In that respect, the only difference between capitalism and feudalism is that the later uses overt direct force and appeals to tradition and religion, while the later uses the pretense of “liberal enlightenment”, impersonal violence by a “secular” state appeals to the greed of willing idiots. Have you ever noticed that capitalism did not improve the quality of life for the median person in western countries until after WW1. So why did over a hundred years of unbridled capitalism, “free trade” and the industrial revolution have little positive effects on the lives of most people in the “west”? Maybe we should have given it more time? Perhaps it was not “pure enough”?

And this brings us to why the aftermath of WW1 and WW2 witnessed a lot of progressive and sustained improvements in the quality of life. To (once again) make a long story short, both wars and their aftermath destroyed and discredited old institutions, hierarchies and ways of thinking to the point where a lot of the previous status quo was simply unsustainable. It just happened to be the case that ethic nationalism, “free trade” and laissez-faire capitalism was the previous status quo. And that is also why ‘neoliberalism’ (aka recycled liberal capitalism) did not become respectable till the mid-1980s which is almost four decades after the end of WW2.

But, what does any of this have to do with my claim that the ultimate failure of state communism had a lot to do with it being based in capitalist ideology?

Well.. remember how earlier on in this post, I talked about the excuses used by the elite (1%) in countries under state communism to explain their inability to provide enough quality consumer goods to their citizens. You might remember something about how they justified chronic shortages, shoddy products and general deprivation by invoking excuses about “available resources” and “other priorities”. Now tell me, why did they choose excuses that are linked to cost and utility, when the government in those countries was free to create extra money to fund building of new houses, nice apartment blocks, sweet cars and other consumer goodies?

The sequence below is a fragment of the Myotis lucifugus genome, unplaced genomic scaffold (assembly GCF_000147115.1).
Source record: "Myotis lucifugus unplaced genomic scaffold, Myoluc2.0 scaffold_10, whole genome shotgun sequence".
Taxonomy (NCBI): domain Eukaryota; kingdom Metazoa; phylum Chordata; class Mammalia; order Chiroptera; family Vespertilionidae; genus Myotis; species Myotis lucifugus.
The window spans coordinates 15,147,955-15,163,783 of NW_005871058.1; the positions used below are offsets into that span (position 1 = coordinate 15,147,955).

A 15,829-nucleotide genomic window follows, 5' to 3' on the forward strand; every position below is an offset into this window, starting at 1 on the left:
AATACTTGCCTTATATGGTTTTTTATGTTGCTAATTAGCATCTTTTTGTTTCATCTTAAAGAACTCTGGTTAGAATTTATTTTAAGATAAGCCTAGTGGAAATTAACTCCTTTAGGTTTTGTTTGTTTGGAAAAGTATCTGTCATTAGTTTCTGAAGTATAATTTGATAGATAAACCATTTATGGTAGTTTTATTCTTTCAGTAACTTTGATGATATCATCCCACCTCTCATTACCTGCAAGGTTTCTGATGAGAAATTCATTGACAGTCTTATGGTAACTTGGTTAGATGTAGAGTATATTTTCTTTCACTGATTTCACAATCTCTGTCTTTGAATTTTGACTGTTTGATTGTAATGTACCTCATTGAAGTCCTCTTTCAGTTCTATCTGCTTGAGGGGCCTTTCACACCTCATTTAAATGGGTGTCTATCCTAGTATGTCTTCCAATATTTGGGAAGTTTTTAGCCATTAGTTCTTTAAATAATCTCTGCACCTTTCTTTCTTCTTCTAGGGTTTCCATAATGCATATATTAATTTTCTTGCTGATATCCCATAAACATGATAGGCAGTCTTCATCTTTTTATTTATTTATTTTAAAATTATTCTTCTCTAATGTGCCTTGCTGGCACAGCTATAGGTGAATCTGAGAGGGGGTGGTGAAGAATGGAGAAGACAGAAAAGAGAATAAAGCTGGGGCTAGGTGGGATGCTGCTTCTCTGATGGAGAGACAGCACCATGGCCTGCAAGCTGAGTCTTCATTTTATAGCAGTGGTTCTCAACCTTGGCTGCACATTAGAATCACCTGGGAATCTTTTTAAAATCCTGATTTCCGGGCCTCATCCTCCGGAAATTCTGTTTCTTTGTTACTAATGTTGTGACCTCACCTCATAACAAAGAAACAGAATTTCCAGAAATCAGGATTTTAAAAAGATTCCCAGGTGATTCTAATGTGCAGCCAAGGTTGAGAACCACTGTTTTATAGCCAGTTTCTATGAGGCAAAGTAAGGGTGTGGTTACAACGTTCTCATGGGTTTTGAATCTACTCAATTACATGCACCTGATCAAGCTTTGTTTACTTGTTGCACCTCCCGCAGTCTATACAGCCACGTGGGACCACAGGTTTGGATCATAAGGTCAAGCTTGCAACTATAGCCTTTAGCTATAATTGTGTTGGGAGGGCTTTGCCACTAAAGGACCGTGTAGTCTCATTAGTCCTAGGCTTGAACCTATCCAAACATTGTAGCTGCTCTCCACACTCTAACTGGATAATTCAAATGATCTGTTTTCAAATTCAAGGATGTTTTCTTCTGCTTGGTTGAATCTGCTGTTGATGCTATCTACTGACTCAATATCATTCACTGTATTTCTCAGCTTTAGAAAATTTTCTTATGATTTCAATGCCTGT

Isn’t that what China did to build up its industrial and consumer base in the last three decades? How could a country like China see the obvious solution and implement it in a manner that eluded all the countries under state communism in eastern Europe? Why did not Russia decide to do something similar in the 1960s and create enough extra money within its border and utilize that to build nice apartments, modern cars and consumer goodies for its citizens? I mean.. they certainly did that for building lots of modern weapons systems and other prestige programs during that time period.

I think that the reason why 1960-ear Russia did not do what 1980-era China did on a large-scale comes down to that counter-intuitive fact that elites in the former believed in capitalism far more than those in the later. The former could not think in ways which violated the sacrosanct beliefs and assumptions of capitalism. The later simply saw capitalism as another make-believe ideology which could be manipulated to facilitate whatever they wanted. And that is why China was able to seamlessly pull off something which the erstwhile USSR failed at, even though it was a far better position to do so.

In the next part, I will write about my thoughts on how the strong urge to enforce conservatism and traditionalism in erstwhile USSR to maintain social harmony and conformity ended up having the reverse effect and contributed to the ultimate failure of state communism in that country.

What do you think? Comments?

Monopolies, Managerialism and the Downfall of State Communism: 1

November 23, 2017 5 comments

As regular readers of my blog are well aware of, I do not believe in ideologies of any kind since all ideologies are by definition highly compromised and simplified mental models of “reality”. These pathetic human attempts to model reality are as similar to the real thing as a photograph of a clock is to the passage of time. But perhaps the biggest reason to oppose any ideology is that every single one of them comes with its own unique baggage of unnecessary tragedies and a priestly class and elite who benefits from all that unnecessary suffering.